I caught a bonus episode of Ina this week. It was an old one, where she makes lunch for a windmill crew in exchange for a tour of the windmill. The food was classic Ina, but there were other aspects of the show that could be described as, well, campy. And, no, it wasn't because she and Jeffrey were rockin' it in a tent.
Here are a few highlights:
Ina starts with a brownie tart, which brings up the whole extra large egg issue. I wrote about that here.
Here’s an excerpt:
"Very few food writers use extra large eggs in their recipes, the standard is large. I almost think Ina's doing it as a way to stand out and make it harder for anyone to copy her.
THIS is the problem: a large egg is 2 ounces. An extra large egg is 2 1/4 ounces. Obviously, this matters when you're baking, not making omelets.
What to do? I have NEVER used extra large eggs. EVER. After great thought, this is what I've come up with. When I crack open an egg, I make sure to get every drop of egginess from the inside of the shell. That could be an extra teaspoon or so. I may not be using the size she specifies, but at least I'm getting every last bit of the egg that I AM using into the recipe. AND when I'm adding liquid to her baked recipes, I intentionally add perhaps a teaspoon more.
Even though I've baked plenty of Barefoot Contessa recipes, I've never used the correct size egg and it doesn't seem to matter (although theory says it should).
However, if you have a recipe that uses A LOT of eggs, 8 extra-large for example, that WILL make a difference - a 2 ounce difference to be exact, which conveniently is the size of a large egg. So that one is easy...8 extra-large eggs equal 9 large eggs exactly. It's when it's less than that that you have the issue.
Here's a rather confusing chart that seems to say that if the recipe calls for 4 extra-large eggs, do what you want, use 4 OR 5 large eggs. After that, use one more large egg than extra-large. Thus, if the recipe says 5 extra-large eggs, use 6 large and so on."
The leader of the Windmill repair group is a very cool-looking dude, who seems to know Ina. But I have a feeling that the other two carpenter guys were saying to themselves, “Who’s Ina and why is she inviting us for lunch?”
Okay, here’s the weird, very weird part…when Ina sets the table. OMG! It is just too funny.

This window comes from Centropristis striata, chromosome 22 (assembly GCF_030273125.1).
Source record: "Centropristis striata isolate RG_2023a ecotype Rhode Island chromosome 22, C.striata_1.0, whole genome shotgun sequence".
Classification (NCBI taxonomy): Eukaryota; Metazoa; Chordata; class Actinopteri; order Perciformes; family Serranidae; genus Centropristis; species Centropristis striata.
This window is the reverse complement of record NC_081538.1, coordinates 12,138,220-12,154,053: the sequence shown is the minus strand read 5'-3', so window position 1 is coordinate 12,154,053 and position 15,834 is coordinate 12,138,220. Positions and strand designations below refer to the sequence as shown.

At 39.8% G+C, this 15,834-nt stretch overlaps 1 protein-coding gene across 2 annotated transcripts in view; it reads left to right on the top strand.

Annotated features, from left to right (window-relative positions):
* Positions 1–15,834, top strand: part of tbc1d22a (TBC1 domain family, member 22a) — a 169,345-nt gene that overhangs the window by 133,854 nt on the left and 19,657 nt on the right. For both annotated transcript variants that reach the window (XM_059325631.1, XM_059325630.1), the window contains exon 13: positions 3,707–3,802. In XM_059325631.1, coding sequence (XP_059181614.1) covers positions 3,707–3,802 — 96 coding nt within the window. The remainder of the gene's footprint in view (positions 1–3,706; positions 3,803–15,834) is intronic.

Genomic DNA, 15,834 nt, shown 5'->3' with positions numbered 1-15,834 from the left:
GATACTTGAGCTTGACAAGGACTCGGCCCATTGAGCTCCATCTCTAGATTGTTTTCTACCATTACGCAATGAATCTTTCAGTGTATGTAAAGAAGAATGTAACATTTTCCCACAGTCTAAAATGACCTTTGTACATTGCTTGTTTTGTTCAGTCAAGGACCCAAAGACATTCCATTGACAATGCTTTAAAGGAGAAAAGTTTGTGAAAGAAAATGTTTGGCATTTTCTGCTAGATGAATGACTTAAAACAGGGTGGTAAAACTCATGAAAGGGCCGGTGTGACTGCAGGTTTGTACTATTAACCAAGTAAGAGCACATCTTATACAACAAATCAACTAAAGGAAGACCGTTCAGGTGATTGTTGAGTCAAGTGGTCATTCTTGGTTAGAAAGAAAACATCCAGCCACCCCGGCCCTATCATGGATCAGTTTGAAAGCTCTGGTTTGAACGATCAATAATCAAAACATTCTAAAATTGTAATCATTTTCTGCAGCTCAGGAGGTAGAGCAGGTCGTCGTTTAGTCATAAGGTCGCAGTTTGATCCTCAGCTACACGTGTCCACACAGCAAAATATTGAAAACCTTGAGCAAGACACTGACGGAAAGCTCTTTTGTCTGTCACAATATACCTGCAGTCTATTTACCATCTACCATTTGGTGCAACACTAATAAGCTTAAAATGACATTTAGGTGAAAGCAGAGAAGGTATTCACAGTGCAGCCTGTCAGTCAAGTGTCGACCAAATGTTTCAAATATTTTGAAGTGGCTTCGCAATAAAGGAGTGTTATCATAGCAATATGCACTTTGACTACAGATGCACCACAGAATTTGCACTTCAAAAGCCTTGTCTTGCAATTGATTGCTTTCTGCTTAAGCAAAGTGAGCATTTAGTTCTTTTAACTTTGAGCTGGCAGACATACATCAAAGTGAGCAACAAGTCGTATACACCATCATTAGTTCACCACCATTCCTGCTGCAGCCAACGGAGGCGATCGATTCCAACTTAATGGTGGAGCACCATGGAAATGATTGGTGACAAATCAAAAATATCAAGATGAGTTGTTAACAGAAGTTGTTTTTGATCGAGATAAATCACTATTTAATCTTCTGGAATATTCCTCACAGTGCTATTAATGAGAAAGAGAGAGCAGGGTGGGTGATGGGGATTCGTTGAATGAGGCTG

She starts with a brand new DROP CLOTH. Whatever, that’s fine. Ina remarks that it’s actually nice linen. But THEN, she puts all this crap in the middle of the table – stuff that belongs more in a garage than on a luncheon table. She calls it “a bouquet of construction materials”.
It’s actually a singular lapse for an extraordinary tastemaker. Plus, wouldn’t you think they’d be a little offended not to have the usual Contessa vase of home-grown, gorgeous, similar-colored flowers? Of course, since they may not know who Ina is, they may not miss the normal Barefoot treatment that we’re accustomed to seeing.
Ina continues with the arrangement. The center of it consists of brushes and rollers, string and paint stirrers. Oh, and some paint chip cards. Lots of them. Luckily, she uses normal (white) plates and doesn’t make them eat off paint can lids. Normal silverware and linen napkins finish each setting.
I hope the glasses aren’t some skeevy cylinders from the hardware store. Wait, there’s more. More HUGE balls of string and MASKING TAPE go on next. I actually think Ina has flipped her lid.
Aside from being 100% inappropriate as a meal setting, she has put so much clutter on the table that there’s no room for anything else AND you can’t see across the sea of huge brushes and tools to the other side of the table. It’s really odd. AND she keeps going.
I’m not kidding that there is so much on this table that, first of all, it must have cost a thousand dollars, secondly, it’s too crowded and thirdly, IT DOESN’T BELONG ON A DINING TABLE!
I really have no idea what she was thinking. THERE’S STILL MORE! A hammer!!! The Contessa has actually put a hammer in the middle of the table. Nothing says fine dining like the tool you use for pounding nails into a wall…I guess we should be grateful that she hasn’t strewn nails all over the “tablecloth” to accent her theme.